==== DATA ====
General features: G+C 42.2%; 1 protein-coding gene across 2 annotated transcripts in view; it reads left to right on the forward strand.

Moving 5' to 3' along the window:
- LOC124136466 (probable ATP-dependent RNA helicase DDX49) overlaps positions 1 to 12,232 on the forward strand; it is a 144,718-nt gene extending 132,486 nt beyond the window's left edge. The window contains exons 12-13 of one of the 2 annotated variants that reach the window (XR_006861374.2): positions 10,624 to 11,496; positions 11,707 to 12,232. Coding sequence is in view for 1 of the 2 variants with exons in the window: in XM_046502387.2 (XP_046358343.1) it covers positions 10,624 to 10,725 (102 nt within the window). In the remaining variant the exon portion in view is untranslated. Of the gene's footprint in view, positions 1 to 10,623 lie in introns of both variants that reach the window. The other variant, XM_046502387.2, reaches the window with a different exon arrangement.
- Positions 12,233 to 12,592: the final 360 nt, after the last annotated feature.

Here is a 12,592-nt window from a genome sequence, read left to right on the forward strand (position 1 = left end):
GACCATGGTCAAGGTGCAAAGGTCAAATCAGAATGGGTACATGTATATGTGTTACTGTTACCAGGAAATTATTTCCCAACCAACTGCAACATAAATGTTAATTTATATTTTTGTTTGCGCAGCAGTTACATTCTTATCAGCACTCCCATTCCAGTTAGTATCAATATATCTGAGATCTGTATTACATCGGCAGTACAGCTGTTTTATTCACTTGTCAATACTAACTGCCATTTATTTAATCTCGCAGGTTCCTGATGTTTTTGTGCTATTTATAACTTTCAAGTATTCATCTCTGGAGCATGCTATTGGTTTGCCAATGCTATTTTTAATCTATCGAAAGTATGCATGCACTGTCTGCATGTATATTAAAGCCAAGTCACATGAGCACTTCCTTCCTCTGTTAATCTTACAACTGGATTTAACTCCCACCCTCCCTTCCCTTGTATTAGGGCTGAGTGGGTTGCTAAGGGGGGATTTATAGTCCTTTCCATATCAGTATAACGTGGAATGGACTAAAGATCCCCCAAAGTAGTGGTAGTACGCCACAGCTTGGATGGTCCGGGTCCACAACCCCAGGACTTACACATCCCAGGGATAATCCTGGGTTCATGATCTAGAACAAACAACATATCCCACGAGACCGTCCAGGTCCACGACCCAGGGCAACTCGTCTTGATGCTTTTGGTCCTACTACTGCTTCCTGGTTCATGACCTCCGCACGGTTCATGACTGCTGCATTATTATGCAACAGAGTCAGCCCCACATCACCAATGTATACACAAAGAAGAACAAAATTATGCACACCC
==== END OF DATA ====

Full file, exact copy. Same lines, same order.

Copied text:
General features: G+C 42.2%; 1 protein-coding gene across 2 annotated transcripts in view; it reads left to right on the forward strand.

Moving 5' to 3' along the window:
- LOC124136466 (probable ATP-dependent RNA helicase DDX49) overlaps positions 1 to 12,232 on the forward strand; it is a 144,718-nt gene extending 132,486 nt beyond the window's left edge. The window contains exons 12-13 of one of the 2 annotated variants that reach the window (XR_006861374.2): positions 10,624 to 11,496; positions 11,707 to 12,232. Coding sequence is in view for 1 of the 2 variants with exons in the window: in XM_046502387.2 (XP_046358343.1) it covers positions 10,624 to 10,725 (102 nt within the window). In the remaining variant the exon portion in view is untranslated. Of the gene's footprint in view, positions 1 to 10,623 lie in introns of both variants that reach the window. The other variant, XM_046502387.2, reaches the window with a different exon arrangement.
- Positions 12,233 to 12,592: the final 360 nt, after the last annotated feature.

Here is a 12,592-nt window from a genome sequence, read left to right on the forward strand (position 1 = left end):
GACCATGGTCAAGGTGCAAAGGTCAAATCAGAATGGGTACATGTATATGTGTTACTGTTACCAGGAAATTATTTCCCAACCAACTGCAACATAAATGTTAATTTATATTTTTGTTTGCGCAGCAGTTACATTCTTATCAGCACTCCCATTCCAGTTAGTATCAATATATCTGAGATCTGTATTACATCGGCAGTACAGCTGTTTTATTCACTTGTCAATACTAACTGCCATTTATTTAATCTCGCAGGTTCCTGATGTTTTTGTGCTATTTATAACTTTCAAGTATTCATCTCTGGAGCATGCTATTGGTTTGCCAATGCTATTTTTAATCTATCGAAAGTATGCATGCACTGTCTGCATGTATATTAAAGCCAAGTCACATGAGCACTTCCTTCCTCTGTTAATCTTACAACTGGATTTAACTCCCACCCTCCCTTCCCTTGTATTAGGGCTGAGTGGGTTGCTAAGGGGGGATTTATAGTCCTTTCCATATCAGTATAACGTGGAATGGACTAAAGATCCCCCAAAGTAGTGGTAGTACGCCACAGCTTGGATGGTCCGGGTCCACAACCCCAGGACTTACACATCCCAGGGATAATCCTGGGTTCATGATCTAGAACAAACAACATATCCCACGAGACCGTCCAGGTCCACGACCCAGGGCAACTCGTCTTGATGCTTTTGGTCCTACTACTGCTTCCTGGTTCATGACCTCCGCACGGTTCATGACTGCTGCATTATTATGCAACAGAGTCAGCCCCACATCACCAATGTATACACAAAGAAGAACAAAATTATGCACACCC